In addition, a true cloud provider should provide comprehensive support to clients to help make the transition from an on-premise, managed solution to their cloud-based solution. A successful implementation of a cloud solution is reliant on helping the client to adapt their processes to take full advantage of the service’s functionality and ensure maximum benefit to their business.

Listed below are seven questions to ask any cloud-based solution provider.

1. Is there an ability to provide capacity on demand and at a variable cost basis?
2. Do you have the ability to integrate with other providers under an intelligent open architecture?
3. Do you have security controls implemented around SOC1, SOC2, ISO 27001/2 or NIST and are you continuously monitoring these controls?
4. Can the solution be accessed from anywhere in the world, at any time?
5. Are systems managed and upgraded by you, remotely?
6. Will you provide a comprehensive and transparent set of SLAs?
7. Will you actively support implementation by matching the business processes with the solution’s functionality?

Unless they can answer ‘yes’ to all of them, they are not truly cloud-based.

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Greek Mythology and the Boulder of Compliance

Steve_TaylorGuest Contributor: Stephen Taylor, Senior Market Manager, U.S. Enterprise Risk & Compliance, Wolters Kluwer Financial Services

In Greek mythology Sisyphus, the King of Ephyra, was punished by the Gods for his wrong doing. His sentence? Roll a very heavy boulder up a steep hill, only to watch it roll back down. Repeat this action for eternity.

Sometimes, the compliance world feels as if it has been punished by the Greek Gods. Regulations are released and implemented, only to change again. This process seems never ending.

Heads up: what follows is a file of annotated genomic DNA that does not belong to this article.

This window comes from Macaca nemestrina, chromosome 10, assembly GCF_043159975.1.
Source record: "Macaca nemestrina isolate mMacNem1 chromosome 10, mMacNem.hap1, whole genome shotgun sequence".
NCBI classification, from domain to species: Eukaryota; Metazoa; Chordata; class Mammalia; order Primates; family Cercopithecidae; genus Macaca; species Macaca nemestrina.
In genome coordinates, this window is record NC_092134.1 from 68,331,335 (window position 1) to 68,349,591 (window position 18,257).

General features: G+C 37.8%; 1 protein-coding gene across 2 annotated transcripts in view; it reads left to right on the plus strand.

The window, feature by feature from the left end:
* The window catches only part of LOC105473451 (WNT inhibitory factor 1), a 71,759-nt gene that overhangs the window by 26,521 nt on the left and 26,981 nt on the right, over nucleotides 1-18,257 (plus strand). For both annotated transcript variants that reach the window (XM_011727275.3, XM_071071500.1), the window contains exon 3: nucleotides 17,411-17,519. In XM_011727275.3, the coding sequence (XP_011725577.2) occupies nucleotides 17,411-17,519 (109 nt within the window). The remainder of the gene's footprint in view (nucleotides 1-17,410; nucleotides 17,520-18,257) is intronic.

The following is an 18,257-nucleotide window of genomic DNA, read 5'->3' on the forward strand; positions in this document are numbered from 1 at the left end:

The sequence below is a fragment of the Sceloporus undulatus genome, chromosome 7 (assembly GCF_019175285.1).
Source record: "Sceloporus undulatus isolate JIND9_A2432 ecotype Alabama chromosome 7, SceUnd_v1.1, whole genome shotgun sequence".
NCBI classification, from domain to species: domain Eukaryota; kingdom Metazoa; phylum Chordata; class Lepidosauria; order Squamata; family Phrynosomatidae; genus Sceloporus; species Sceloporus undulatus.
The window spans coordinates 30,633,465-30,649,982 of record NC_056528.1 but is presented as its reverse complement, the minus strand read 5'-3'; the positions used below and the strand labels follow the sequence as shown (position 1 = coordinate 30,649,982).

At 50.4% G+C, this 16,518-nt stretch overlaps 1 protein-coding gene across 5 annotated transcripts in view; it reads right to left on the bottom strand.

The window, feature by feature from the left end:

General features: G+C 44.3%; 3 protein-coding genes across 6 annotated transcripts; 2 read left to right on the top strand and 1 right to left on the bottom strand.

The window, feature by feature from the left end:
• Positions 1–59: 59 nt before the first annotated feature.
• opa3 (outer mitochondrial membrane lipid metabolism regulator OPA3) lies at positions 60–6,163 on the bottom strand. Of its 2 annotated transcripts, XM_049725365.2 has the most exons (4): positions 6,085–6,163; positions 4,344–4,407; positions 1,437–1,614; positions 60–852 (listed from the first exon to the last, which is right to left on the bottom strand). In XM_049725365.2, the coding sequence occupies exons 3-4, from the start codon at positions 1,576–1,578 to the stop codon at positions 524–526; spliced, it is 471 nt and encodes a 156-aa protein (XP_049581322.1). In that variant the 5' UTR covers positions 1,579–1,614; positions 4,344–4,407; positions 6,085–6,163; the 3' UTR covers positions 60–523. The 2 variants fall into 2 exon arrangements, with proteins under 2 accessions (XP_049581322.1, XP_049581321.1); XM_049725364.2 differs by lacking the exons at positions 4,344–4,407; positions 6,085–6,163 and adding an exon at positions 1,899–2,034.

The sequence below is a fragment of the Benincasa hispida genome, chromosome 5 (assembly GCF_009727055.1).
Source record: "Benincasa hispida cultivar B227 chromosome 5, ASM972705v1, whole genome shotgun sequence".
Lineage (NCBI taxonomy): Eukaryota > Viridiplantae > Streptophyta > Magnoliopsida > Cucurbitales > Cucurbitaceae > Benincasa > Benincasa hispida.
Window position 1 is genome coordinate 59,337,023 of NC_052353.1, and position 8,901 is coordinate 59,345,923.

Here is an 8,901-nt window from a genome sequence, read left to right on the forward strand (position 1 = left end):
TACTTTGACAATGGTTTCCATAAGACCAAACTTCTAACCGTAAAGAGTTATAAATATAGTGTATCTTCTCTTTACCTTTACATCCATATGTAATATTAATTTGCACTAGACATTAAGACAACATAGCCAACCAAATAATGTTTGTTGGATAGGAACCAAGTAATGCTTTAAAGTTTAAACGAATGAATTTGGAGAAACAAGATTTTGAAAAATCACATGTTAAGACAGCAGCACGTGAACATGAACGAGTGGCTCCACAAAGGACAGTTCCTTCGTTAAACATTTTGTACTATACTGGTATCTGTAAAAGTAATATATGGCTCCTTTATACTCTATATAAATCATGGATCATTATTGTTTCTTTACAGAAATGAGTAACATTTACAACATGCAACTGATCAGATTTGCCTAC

Across the financial services industry, regulatory and industry change is inevitable. But in recent years the volume of change has expanded since the financial crisis. Dodd Frank shook things up significantly. Thousands of changes have been announced on top of thousands already underway.

All rules are important, but some are more important than others. And, because of the volume and velocity of change, it’s easy to miss the crucial changes in all the noise. The most critical changes are the ones that can affect the operational effectiveness of an organization, especially those that can lead to regulatory censure, reputational damage, internal losses, and lots of finger pointing by senior management.

Many organizations have experienced sleepless nights over the developments proposed by the Volcker rule. Likewise, the regulation of OTC derivatives, globally, is causing considerable heart burn. Multiple agencies are involved in these developments, sometimes proposing exactly the same changes but in different documents. The margin for error is huge especially since for many this is uncharted territory. Developing even a basic understanding of the requirements is difficult. But then, figuring out how to implement these requirements against firm-specific trading and compliance processes can cause anxiety in its purest form.